The Wine and Spirit Education Trust is a teaching organisation for people like me.

It’s also a teaching organisation for people who will describe wine to people in restaurants, teach other people about wine and, in rare cases, ascend the ladder of wine knowledge to become the drinks equivalent of one of those old bearded men on Chinese mountains who teach village heroes the secrets of kung fu.

They have to do more courses than I did, obviously.

Locally, a company called The Wine Academy passes on these hallowed learnings to wannabe wine enthusiasts. Courses are held in Leeds and, periodically, in Harrogate, where the Cold Bath Road institution that is William & Victoria (the town’s first wine bar) hosted the most recent example.

For three consecutive Wednesdays, students learned the ins and outs of wine production, grape varieties and winemaking regions, helped along by examples of the products in question.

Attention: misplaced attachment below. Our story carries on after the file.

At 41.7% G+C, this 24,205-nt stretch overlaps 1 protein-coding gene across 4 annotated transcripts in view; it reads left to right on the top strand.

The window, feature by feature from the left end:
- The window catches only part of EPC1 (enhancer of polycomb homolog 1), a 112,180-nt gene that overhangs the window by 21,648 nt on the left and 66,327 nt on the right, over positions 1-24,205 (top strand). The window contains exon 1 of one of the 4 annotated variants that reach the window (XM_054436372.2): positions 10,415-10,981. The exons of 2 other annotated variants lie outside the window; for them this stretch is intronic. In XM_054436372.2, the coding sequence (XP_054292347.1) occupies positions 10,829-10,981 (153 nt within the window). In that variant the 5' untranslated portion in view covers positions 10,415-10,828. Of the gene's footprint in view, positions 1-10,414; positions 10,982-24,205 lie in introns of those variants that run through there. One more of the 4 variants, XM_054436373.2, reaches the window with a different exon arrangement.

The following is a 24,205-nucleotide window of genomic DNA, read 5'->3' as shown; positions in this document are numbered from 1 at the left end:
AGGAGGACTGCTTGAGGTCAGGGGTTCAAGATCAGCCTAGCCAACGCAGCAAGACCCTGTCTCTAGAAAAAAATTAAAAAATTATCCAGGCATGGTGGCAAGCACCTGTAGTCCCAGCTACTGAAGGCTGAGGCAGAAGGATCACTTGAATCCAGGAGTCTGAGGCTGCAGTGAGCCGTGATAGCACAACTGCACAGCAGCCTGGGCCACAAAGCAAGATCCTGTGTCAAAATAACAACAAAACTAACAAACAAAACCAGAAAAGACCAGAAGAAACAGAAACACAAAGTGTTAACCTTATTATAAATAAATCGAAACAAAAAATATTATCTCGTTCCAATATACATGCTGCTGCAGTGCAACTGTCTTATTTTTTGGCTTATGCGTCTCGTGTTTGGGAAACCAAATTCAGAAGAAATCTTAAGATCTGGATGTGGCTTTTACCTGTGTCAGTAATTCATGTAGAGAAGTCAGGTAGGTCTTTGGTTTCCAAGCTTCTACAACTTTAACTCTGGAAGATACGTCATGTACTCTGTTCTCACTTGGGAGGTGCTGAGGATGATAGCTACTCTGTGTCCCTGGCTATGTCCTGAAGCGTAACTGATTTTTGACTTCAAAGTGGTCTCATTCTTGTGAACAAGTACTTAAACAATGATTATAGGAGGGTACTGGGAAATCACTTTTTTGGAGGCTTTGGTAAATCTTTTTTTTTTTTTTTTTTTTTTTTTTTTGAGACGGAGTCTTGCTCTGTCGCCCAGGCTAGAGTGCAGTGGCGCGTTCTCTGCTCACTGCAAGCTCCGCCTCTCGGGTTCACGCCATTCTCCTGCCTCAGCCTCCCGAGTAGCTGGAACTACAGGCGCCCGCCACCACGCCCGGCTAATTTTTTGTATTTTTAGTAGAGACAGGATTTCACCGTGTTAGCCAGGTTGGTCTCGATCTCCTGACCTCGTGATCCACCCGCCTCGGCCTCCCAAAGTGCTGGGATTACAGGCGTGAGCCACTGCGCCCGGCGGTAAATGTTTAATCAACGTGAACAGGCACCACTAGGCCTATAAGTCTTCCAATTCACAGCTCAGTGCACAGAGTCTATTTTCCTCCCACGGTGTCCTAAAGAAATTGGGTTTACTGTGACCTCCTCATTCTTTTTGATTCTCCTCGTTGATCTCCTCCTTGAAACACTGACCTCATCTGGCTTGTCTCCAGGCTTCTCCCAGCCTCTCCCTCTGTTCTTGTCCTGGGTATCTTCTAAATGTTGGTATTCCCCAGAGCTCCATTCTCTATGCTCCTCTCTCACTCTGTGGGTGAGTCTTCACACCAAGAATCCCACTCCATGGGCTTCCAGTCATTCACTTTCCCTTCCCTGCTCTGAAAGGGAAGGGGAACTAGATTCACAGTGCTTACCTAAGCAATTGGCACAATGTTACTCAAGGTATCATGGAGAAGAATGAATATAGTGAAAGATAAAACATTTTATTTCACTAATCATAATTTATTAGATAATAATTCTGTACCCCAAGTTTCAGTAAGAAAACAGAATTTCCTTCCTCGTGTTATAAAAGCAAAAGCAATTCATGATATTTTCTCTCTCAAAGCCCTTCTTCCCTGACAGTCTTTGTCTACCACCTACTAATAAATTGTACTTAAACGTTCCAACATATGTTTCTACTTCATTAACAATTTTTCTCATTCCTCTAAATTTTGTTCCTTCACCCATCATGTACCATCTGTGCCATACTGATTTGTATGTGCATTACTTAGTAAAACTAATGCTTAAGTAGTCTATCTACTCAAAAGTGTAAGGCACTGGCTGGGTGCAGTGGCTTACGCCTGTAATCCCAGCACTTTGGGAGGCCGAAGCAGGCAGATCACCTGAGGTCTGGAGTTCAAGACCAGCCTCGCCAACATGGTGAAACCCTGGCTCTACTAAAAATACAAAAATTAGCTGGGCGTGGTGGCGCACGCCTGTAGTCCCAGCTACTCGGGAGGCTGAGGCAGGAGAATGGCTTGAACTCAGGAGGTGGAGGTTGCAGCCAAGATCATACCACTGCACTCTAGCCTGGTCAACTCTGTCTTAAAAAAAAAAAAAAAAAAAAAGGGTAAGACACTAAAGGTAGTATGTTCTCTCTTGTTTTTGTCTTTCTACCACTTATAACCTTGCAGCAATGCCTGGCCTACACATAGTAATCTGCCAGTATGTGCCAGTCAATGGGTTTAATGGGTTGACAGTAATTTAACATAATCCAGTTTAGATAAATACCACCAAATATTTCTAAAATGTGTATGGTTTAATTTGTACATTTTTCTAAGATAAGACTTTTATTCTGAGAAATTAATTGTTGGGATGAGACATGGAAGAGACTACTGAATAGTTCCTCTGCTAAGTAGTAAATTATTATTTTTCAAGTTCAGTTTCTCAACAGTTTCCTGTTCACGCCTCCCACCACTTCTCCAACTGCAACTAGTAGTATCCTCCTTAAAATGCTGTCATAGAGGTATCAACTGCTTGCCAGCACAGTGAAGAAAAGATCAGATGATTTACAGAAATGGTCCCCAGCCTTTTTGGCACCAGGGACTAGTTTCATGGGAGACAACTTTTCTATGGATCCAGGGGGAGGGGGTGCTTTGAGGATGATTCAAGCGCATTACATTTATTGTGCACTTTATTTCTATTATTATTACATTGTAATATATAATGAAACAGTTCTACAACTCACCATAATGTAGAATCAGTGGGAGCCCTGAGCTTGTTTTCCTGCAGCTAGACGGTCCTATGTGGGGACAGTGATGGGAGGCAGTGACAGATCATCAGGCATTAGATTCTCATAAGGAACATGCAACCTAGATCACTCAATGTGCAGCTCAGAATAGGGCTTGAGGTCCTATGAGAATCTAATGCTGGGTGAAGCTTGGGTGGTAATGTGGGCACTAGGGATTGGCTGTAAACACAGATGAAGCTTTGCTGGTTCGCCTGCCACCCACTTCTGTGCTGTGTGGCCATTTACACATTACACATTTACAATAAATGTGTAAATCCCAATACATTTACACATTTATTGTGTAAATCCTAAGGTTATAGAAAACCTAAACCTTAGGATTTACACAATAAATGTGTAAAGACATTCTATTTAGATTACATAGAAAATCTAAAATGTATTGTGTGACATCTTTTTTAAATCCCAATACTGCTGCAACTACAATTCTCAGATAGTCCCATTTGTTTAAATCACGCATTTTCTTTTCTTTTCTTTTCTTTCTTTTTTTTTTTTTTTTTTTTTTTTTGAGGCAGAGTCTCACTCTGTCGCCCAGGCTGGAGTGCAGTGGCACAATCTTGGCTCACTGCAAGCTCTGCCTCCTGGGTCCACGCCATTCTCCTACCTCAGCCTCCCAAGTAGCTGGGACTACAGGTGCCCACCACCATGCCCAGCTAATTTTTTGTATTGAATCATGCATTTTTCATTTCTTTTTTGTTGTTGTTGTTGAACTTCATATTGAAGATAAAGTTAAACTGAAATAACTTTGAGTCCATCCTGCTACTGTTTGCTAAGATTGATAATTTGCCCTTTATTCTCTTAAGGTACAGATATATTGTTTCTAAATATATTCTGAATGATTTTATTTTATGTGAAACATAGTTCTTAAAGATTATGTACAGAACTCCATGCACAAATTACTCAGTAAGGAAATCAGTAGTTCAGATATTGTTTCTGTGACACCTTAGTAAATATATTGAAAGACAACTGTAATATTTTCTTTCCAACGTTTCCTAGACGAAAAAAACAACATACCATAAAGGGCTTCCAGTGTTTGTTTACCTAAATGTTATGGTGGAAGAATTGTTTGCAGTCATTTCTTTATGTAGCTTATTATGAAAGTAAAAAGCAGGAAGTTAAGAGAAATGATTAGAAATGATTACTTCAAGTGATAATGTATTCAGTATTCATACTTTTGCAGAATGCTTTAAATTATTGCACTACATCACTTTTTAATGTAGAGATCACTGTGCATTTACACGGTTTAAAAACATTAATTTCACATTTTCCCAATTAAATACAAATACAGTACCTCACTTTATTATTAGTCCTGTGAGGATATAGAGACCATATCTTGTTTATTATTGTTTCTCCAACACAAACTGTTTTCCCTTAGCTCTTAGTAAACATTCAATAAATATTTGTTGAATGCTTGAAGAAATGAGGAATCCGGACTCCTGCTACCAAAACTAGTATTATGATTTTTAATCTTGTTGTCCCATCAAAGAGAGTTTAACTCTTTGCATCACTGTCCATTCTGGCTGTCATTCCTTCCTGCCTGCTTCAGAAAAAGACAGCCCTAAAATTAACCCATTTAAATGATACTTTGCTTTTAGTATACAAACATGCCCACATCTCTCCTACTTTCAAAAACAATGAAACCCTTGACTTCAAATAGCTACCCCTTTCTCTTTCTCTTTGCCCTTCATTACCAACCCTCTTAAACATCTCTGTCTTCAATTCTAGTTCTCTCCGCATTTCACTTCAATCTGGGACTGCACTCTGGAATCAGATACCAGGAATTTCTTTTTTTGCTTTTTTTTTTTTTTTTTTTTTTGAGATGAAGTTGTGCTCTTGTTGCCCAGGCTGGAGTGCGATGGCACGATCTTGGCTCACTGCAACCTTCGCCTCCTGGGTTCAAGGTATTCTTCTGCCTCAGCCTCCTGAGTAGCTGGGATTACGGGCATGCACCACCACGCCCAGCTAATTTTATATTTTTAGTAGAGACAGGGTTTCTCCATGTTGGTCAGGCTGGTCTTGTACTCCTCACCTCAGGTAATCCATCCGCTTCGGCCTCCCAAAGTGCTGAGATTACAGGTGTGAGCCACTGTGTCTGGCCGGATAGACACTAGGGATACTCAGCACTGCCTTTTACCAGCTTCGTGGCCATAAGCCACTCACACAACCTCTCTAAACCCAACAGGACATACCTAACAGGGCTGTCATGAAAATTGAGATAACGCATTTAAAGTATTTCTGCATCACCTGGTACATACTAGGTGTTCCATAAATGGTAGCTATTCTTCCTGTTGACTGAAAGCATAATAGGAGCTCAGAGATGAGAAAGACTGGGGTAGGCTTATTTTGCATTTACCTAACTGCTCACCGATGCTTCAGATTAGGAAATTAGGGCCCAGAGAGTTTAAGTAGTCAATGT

Sometimes up to 18 a day, which is why it’s advised to spit them out after tasting unless you want to forget most of what you’ve been taught and spend the journey home falling into hedges.

Ushering them through this experience was Laura Young who lives in York and runs The Wine Academy.

A former student herself, she took it on late last year so its founder, Karen Hardwick, could put more time into becoming one of the aforementioned kung fu types.

The foundation of the course is a systematic tasting guide.

You eyeball a bit of wine to assess its colour, sniff it for familiar smells and their strength, then sip it and try to separately size up its acidity, sweetness, mouth-drying bitter tannins and body (body being the difference between full fat, semi-skimmed and skimmed milk).